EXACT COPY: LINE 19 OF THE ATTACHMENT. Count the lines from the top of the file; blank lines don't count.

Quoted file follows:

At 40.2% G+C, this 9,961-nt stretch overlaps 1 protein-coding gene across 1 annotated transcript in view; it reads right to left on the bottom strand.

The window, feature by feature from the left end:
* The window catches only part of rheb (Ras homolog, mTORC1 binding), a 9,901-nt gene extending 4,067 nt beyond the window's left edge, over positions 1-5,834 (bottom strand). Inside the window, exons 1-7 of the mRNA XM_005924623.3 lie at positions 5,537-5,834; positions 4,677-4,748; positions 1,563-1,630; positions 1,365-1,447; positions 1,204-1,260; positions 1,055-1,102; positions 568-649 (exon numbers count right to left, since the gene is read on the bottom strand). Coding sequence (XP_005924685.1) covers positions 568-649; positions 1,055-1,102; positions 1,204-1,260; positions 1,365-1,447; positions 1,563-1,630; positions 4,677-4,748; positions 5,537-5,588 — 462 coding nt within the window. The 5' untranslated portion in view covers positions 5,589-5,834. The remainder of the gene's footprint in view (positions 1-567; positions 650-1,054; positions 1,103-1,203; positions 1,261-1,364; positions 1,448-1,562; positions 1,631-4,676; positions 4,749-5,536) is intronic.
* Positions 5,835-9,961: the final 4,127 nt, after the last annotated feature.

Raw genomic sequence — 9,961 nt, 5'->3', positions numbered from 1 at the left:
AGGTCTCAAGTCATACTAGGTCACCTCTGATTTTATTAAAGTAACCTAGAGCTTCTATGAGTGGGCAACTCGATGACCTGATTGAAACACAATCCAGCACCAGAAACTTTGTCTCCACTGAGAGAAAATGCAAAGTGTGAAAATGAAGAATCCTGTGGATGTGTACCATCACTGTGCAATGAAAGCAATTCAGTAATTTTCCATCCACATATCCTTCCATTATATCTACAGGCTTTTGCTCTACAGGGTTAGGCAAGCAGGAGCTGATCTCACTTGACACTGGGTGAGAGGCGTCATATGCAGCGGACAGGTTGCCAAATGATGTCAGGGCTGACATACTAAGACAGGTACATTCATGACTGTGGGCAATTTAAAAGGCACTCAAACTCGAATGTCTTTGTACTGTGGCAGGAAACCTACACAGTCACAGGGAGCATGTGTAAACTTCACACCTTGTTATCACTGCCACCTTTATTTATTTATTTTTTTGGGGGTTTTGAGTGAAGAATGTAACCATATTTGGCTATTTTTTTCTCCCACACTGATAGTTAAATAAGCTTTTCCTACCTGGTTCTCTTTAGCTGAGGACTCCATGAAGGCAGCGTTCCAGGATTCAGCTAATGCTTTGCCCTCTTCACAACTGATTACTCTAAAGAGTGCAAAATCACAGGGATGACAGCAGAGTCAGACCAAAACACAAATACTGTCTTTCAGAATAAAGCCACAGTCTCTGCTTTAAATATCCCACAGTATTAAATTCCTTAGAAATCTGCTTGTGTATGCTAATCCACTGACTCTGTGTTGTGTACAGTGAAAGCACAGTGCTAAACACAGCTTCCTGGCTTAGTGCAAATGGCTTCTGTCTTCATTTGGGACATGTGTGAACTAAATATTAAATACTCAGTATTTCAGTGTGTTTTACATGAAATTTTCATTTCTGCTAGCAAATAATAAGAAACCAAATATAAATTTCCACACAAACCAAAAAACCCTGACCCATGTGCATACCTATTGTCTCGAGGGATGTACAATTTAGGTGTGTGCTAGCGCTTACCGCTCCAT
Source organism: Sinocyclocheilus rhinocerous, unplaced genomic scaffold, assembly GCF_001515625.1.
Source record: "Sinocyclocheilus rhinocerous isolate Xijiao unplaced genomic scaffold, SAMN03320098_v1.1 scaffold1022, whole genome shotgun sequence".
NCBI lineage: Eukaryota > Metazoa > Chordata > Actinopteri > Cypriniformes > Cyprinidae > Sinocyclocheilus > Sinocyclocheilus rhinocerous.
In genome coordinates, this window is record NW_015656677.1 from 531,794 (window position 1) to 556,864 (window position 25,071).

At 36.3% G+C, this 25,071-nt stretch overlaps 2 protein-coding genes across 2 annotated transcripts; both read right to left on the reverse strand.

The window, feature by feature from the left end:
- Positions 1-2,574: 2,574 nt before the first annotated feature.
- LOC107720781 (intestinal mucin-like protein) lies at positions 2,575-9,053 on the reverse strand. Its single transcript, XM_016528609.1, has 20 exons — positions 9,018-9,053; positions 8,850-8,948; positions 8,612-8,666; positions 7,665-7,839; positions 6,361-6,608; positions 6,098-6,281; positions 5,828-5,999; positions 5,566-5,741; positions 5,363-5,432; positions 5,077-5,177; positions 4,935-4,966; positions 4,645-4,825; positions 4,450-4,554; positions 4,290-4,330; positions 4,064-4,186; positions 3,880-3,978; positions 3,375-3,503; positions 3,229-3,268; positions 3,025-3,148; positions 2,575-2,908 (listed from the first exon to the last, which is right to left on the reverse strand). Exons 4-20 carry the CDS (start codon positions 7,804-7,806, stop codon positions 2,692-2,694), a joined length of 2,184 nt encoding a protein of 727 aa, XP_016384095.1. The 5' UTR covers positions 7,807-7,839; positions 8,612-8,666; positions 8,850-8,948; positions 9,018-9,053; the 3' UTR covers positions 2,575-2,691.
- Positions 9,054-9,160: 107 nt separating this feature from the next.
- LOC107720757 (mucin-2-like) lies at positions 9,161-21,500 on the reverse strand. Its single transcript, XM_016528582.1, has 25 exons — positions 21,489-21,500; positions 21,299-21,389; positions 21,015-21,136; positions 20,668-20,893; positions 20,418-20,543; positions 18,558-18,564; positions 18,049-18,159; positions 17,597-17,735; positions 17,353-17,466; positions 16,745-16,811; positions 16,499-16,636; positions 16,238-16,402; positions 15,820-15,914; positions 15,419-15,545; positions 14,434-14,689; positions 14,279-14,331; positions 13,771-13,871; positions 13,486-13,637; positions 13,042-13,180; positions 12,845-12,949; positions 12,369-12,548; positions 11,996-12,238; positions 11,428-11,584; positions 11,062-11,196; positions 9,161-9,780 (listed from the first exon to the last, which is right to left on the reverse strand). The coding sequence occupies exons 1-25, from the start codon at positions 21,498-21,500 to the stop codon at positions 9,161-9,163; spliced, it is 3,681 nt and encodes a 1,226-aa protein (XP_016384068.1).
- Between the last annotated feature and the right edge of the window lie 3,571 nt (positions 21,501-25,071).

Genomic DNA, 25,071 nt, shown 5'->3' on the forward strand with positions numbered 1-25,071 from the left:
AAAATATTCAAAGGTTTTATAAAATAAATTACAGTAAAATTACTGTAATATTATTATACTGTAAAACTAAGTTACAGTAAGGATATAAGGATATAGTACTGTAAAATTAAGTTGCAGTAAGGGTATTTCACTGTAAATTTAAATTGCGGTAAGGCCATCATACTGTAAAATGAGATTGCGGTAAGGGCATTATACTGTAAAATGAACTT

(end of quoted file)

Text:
AAAATATTCAAAGGTTTTATAAAATAAATTACAGTAAAATTACTGTAATATTATTATACTGTAAAACTAAGTTACAGTAAGGATATAAGGATATAGTACTGTAAAATTAAGTTGCAGTAAGGGTATTTCACTGTAAATTTAAATTGCGGTAAGGCCATCATACTGTAAAATGAGATTGCGGTAAGGGCATTATACTGTAAAATGAACTT